Westerner thinkers have long searched for meaning. Eastern sages have long dispelled meaning.
This painting was given to me by a friend who had lived in a Zen monastery in Japan as a young man. The Roshi made it for him to ponder as his crucial next step towards enlightenment. My friend translated it in this way: “Everything drops away, even self. Then there is nothing.”
The question is, “what drops away on the path to enlightenment?” There are many ways to consider this. One is about existence itself (for future discussion). Another is about our life in the daily living of it: what needs to drop away to increase our power and effectiveness is the meaning and significance we add to everything that happens. “What happens” at each moment doesn’t simply “happen” for us—it comes colored, distorted, and sometimes concealed by interpretation in the form of assumptions, biases, hopes, fears, preconceptions, and even romantic notions. This meaning-making adds weightiness and significance, often to the point that we lose touch with what is actually real. This meaning-making is largely unconscious—and not something we are doing, but rather something our brain is doing by default–overlaying the past on the present. In the West, we have invented an entire discipline to deal with the mountains of interpretation and significance we add to our experience of life: hermeneutics—the study of interpretation/meaning!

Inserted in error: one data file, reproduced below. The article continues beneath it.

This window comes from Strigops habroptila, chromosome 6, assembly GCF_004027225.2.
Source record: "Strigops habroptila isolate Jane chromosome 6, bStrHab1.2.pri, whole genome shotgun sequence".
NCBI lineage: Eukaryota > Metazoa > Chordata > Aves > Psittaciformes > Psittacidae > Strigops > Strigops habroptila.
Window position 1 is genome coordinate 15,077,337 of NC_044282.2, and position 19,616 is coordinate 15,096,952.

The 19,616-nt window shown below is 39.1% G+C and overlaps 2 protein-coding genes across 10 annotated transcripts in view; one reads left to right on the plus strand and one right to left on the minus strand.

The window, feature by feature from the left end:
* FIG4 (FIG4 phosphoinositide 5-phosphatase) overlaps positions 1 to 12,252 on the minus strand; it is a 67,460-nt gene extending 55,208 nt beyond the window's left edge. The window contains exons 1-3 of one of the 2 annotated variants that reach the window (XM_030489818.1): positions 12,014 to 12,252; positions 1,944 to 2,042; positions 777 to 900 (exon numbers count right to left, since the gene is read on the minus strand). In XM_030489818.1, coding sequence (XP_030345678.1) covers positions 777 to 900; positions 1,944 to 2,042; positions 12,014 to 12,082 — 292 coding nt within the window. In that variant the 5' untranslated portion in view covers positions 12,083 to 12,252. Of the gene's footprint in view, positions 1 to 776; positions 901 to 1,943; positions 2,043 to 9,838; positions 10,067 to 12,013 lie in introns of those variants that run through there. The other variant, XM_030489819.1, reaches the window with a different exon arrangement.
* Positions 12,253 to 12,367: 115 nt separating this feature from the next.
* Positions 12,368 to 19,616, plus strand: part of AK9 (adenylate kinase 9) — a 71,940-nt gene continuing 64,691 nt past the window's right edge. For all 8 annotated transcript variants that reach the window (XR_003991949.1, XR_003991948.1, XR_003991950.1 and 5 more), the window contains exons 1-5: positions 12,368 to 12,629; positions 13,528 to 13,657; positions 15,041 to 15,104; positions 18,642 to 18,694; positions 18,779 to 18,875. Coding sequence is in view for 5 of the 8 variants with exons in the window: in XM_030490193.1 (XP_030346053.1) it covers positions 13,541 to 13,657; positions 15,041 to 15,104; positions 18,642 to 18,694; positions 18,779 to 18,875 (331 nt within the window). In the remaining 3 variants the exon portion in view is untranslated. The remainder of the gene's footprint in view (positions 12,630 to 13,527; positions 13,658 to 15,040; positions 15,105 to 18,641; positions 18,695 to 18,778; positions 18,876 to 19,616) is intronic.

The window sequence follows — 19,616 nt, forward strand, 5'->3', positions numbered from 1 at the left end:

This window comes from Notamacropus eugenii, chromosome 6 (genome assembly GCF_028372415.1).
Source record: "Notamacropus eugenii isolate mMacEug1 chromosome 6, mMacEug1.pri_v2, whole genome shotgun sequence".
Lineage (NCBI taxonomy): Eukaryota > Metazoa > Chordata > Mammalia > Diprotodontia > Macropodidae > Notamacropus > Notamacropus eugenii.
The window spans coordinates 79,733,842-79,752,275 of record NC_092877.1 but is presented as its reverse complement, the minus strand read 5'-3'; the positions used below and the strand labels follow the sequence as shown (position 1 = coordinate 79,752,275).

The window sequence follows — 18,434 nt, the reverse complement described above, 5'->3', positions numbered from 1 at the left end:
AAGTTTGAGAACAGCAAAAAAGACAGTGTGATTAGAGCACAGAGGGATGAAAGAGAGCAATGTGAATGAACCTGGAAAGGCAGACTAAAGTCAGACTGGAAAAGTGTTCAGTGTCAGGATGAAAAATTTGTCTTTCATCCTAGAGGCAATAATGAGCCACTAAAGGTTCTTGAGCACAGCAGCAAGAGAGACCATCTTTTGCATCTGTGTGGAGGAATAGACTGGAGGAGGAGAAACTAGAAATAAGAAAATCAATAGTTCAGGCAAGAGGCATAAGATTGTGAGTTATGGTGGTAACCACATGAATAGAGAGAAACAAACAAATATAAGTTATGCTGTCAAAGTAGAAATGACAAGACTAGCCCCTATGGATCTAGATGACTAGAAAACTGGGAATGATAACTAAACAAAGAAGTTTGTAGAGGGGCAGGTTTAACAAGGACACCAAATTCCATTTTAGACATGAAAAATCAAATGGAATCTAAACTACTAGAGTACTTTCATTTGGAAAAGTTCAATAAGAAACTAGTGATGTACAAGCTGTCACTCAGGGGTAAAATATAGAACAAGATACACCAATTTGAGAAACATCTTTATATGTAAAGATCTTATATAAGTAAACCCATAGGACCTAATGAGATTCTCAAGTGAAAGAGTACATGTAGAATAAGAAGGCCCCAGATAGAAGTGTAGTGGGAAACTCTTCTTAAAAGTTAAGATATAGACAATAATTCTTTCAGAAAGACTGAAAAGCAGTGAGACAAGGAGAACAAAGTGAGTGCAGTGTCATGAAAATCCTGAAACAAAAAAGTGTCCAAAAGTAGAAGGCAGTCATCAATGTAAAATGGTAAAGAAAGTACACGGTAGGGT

What if things are simply as they are, and are not as they are not–“and then there is nothing!”
What significance have you added to what happened today? Put it aside and watch your effectiveness, power, and well-being expand. Enlightenment is “lightening up.”